5 personal loan mistakes that could cost you money
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Personal loans are a versatile option to cover big expenses. They typically have lower rates than credit cards — but they aren’t without their risks.
“When you’re seeking a personal loan, think about why. What’s your goal? What do you want to do?” says Tara Alderete, director of education for ClearPoint Credit Counseling Solutions.
You should know your credit score and have a budget for paying back a loan before you apply. And it pays to research. Comparing the best offers with the lowest fees or other penalties will put you in a good position to find a lender that works for your needs.
1. Taking out a longer loan than necessary
A longer loan term means you’ll get a lower monthly payment. Here’s the catch: the lender will have more time to collect interest from you, which means the loan will be more expensive overall. Plus, personal loans with extended payment periods tend to have higher interest rates.
To illustrate, if you borrow $10,000 for 36 months at 7 percent, you’ll pay $308.77 per month and $1,115.75 in interest over the life of the loan. If you extend the loan term to 60 months, your monthly payment will drop to $198.01, but you’ll pay $1,880.72 in interest for the duration of the loan term. That’s a difference of $764.97 in interest.
So, it’s best to choose a personal loan with a shorter repayment term to avoid paying a fortune in interest. If you’re worried you can’t afford the monthly payment, use a loan calculator to determine a loan amount with a monthly payment that works for your budget. You may have to borrow less, but your wallet will thank you.
Takeaway: While long loan terms result in lower payments, a shorter term means less interest paid to the lender — which means you save money.
2. Not shopping around for the best offers
If you desperately need cash, it could be tempting to go with the first lender you find that approves you for a loan. Unfortunately, this could also be a costly mistake. There is no way to know if you’re getting the best deal or if there are better options out there.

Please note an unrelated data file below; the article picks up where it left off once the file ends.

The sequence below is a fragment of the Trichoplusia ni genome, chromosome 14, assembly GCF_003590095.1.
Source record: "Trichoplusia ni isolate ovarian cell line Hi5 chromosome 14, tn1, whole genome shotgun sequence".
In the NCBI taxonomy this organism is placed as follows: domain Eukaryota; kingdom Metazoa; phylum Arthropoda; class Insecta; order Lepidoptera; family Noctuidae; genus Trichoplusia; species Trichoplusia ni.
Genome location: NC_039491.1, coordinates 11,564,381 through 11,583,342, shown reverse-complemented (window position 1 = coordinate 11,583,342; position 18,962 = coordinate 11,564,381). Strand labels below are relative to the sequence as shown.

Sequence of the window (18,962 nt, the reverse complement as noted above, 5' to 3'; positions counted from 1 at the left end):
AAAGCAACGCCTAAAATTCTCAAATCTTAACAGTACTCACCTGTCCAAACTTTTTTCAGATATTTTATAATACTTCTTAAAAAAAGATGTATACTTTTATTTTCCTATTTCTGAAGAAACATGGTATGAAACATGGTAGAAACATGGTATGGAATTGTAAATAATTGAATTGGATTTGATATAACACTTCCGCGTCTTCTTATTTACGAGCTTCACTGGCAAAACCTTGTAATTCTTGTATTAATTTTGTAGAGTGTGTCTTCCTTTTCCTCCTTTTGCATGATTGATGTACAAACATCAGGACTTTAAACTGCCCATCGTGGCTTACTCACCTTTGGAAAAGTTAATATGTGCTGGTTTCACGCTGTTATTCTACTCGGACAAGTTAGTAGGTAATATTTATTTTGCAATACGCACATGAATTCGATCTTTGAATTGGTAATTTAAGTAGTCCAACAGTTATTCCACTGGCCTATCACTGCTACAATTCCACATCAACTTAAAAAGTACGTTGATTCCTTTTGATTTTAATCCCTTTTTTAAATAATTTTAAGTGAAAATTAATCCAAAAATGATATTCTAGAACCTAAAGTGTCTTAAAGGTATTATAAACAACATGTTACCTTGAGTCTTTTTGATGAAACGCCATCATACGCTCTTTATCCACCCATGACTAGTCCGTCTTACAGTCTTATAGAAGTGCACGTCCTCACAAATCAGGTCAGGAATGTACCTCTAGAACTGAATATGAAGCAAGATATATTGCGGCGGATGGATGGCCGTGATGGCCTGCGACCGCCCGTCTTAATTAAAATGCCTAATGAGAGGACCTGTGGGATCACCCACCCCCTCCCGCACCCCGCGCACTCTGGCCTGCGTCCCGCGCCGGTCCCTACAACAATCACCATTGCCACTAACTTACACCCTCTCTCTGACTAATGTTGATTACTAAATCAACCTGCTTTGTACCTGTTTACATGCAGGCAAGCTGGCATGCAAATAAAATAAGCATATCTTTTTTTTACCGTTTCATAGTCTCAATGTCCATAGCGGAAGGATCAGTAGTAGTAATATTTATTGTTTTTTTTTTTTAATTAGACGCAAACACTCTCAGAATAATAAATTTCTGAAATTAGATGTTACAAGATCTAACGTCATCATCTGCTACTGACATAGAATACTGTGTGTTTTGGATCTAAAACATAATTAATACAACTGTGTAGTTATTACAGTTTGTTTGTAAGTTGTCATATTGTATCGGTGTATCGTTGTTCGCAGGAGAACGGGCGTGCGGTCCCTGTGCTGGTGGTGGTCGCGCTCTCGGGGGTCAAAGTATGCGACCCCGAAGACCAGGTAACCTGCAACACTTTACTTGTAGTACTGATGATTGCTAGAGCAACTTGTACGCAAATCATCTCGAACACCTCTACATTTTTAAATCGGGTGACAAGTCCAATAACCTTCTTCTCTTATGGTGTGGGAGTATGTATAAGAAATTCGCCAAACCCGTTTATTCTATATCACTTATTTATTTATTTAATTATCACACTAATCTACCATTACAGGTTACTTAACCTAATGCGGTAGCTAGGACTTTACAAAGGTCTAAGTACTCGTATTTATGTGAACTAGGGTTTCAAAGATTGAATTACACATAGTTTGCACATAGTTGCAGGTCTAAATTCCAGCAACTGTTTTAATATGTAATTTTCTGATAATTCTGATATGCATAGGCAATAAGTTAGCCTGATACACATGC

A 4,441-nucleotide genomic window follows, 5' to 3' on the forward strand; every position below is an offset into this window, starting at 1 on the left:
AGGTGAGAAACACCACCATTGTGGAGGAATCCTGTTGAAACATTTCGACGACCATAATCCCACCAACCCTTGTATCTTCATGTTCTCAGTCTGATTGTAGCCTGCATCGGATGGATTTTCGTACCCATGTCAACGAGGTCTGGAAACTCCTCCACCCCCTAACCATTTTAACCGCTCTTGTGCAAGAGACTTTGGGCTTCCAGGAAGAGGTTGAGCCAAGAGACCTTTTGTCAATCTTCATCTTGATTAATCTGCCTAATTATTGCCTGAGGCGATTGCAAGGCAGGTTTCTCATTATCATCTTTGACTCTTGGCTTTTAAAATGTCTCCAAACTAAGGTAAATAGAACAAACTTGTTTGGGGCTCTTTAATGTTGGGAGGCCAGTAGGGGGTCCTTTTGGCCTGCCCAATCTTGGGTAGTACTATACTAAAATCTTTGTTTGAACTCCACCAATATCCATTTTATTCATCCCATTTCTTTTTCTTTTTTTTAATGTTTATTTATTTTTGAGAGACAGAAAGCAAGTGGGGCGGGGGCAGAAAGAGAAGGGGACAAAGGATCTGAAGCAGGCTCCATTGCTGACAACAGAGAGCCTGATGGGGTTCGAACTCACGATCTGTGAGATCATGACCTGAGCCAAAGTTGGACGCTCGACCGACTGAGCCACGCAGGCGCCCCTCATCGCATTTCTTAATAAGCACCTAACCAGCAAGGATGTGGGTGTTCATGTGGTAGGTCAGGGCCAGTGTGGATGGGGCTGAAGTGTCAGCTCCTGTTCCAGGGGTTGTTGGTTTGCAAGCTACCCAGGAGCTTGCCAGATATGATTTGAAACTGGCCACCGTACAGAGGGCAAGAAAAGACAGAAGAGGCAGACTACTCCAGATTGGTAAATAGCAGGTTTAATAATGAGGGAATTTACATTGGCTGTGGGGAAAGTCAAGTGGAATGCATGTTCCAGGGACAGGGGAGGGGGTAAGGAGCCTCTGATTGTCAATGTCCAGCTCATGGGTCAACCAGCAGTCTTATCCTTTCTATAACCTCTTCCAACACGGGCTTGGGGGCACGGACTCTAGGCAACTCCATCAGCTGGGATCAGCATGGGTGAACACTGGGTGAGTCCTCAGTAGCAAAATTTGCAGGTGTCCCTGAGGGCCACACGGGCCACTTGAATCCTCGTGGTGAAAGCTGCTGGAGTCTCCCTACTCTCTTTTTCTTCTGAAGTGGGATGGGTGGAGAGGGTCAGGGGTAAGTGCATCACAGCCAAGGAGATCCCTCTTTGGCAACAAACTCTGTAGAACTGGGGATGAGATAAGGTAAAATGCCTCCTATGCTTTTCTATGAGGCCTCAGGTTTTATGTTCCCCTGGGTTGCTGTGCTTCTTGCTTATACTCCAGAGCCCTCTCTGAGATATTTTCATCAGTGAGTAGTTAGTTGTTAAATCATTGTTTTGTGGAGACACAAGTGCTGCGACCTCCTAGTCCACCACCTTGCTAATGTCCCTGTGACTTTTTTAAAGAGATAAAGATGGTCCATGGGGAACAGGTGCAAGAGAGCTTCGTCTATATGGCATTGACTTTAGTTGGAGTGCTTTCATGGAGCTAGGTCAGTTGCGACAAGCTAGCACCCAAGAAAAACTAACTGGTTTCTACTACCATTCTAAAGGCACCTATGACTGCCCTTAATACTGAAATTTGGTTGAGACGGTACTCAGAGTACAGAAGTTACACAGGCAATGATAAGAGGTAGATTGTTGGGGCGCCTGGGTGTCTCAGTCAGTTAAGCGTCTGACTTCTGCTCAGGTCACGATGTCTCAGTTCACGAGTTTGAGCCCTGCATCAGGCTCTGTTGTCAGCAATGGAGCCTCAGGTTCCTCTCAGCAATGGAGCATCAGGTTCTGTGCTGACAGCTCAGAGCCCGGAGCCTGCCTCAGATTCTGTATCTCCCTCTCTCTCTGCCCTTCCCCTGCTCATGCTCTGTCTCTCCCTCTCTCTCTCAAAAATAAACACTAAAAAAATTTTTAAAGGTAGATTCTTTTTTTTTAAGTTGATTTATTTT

For example, if your bank offers you a $15,000 loan for 48 months at 9 percent, you’ll pay $373.28 per month and $2,917.23 in interest for the loan term. But maybe the local credit union would’ve approved you for the same loan amount and term with a 5 percent interest rate, monthly payment of $344.44 and $1,581.09 in total interest costs. In turn, you would’ve saved $1,336.14 in interest over the life of the loan.
The upside of shopping around when you’re crunched for time is that there are ways to explore loan options from banks, credit unions and online lenders without impacting your credit score. You can use a loan matching tool to view potential offers in minutes. Some lenders also let you get pre-qualified online and view loan offers with no credit check.
Takeaway: Most lenders have preapproval processes so you can quickly compare rates without harming your credit. So even if you’re crunched for time, you are still able to find the best offer.
3. Not considering your credit score
Lenders want to know that you can afford to repay what you borrow, which is why most require you to provide employment and income information. But there’s another factor that’s just as important: your creditworthiness or the likelihood of you paying back the loan on time.
The most competitive interest rates generally go to applicants with good or excellent credit scores. But if your score is low, you may get an exorbitant interest rate and spend several hundred or thousands more in interest. The lender might also deny your application.